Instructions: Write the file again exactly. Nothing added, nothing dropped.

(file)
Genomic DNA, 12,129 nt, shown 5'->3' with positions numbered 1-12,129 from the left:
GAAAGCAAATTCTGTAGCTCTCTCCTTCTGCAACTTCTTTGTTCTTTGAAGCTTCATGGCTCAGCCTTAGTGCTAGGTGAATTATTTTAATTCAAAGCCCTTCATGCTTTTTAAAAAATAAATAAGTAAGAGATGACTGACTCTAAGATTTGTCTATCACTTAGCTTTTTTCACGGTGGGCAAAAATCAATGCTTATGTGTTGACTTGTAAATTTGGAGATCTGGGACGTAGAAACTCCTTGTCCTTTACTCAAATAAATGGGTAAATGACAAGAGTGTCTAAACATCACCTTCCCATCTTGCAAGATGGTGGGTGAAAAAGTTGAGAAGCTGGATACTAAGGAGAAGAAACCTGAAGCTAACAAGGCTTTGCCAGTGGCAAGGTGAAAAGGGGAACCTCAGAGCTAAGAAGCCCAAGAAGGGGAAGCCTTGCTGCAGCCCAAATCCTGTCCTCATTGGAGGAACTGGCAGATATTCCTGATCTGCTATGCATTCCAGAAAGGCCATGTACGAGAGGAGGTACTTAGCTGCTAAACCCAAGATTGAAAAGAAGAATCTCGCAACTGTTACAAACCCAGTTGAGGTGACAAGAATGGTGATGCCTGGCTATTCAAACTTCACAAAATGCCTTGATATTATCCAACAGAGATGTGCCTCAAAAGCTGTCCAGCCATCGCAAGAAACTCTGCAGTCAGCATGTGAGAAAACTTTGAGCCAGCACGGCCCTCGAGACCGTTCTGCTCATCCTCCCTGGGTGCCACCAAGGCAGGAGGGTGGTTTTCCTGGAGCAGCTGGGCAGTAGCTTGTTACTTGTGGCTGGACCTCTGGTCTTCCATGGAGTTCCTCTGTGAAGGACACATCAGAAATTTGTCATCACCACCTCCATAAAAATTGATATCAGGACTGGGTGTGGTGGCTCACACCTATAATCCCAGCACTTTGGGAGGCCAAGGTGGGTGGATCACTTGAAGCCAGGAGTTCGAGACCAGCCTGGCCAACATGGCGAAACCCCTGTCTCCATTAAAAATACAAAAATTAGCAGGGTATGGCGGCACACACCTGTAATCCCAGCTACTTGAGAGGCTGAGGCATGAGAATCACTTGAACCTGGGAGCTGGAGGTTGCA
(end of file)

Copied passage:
Genomic DNA, 12,129 nt, shown 5'->3' with positions numbered 1-12,129 from the left:
GAAAGCAAATTCTGTAGCTCTCTCCTTCTGCAACTTCTTTGTTCTTTGAAGCTTCATGGCTCAGCCTTAGTGCTAGGTGAATTATTTTAATTCAAAGCCCTTCATGCTTTTTAAAAAATAAATAAGTAAGAGATGACTGACTCTAAGATTTGTCTATCACTTAGCTTTTTTCACGGTGGGCAAAAATCAATGCTTATGTGTTGACTTGTAAATTTGGAGATCTGGGACGTAGAAACTCCTTGTCCTTTACTCAAATAAATGGGTAAATGACAAGAGTGTCTAAACATCACCTTCCCATCTTGCAAGATGGTGGGTGAAAAAGTTGAGAAGCTGGATACTAAGGAGAAGAAACCTGAAGCTAACAAGGCTTTGCCAGTGGCAAGGTGAAAAGGGGAACCTCAGAGCTAAGAAGCCCAAGAAGGGGAAGCCTTGCTGCAGCCCAAATCCTGTCCTCATTGGAGGAACTGGCAGATATTCCTGATCTGCTATGCATTCCAGAAAGGCCATGTACGAGAGGAGGTACTTAGCTGCTAAACCCAAGATTGAAAAGAAGAATCTCGCAACTGTTACAAACCCAGTTGAGGTGACAAGAATGGTGATGCCTGGCTATTCAAACTTCACAAAATGCCTTGATATTATCCAACAGAGATGTGCCTCAAAAGCTGTCCAGCCATCGCAAGAAACTCTGCAGTCAGCATGTGAGAAAACTTTGAGCCAGCACGGCCCTCGAGACCGTTCTGCTCATCCTCCCTGGGTGCCACCAAGGCAGGAGGGTGGTTTTCCTGGAGCAGCTGGGCAGTAGCTTGTTACTTGTGGCTGGACCTCTGGTCTTCCATGGAGTTCCTCTGTGAAGGACACATCAGAAATTTGTCATCACCACCTCCATAAAAATTGATATCAGGACTGGGTGTGGTGGCTCACACCTATAATCCCAGCACTTTGGGAGGCCAAGGTGGGTGGATCACTTGAAGCCAGGAGTTCGAGACCAGCCTGGCCAACATGGCGAAACCCCTGTCTCCATTAAAAATACAAAAATTAGCAGGGTATGGCGGCACACACCTGTAATCCCAGCTACTTGAGAGGCTGAGGCATGAGAATCACTTGAACCTGGGAGCTGGAGGTTGCA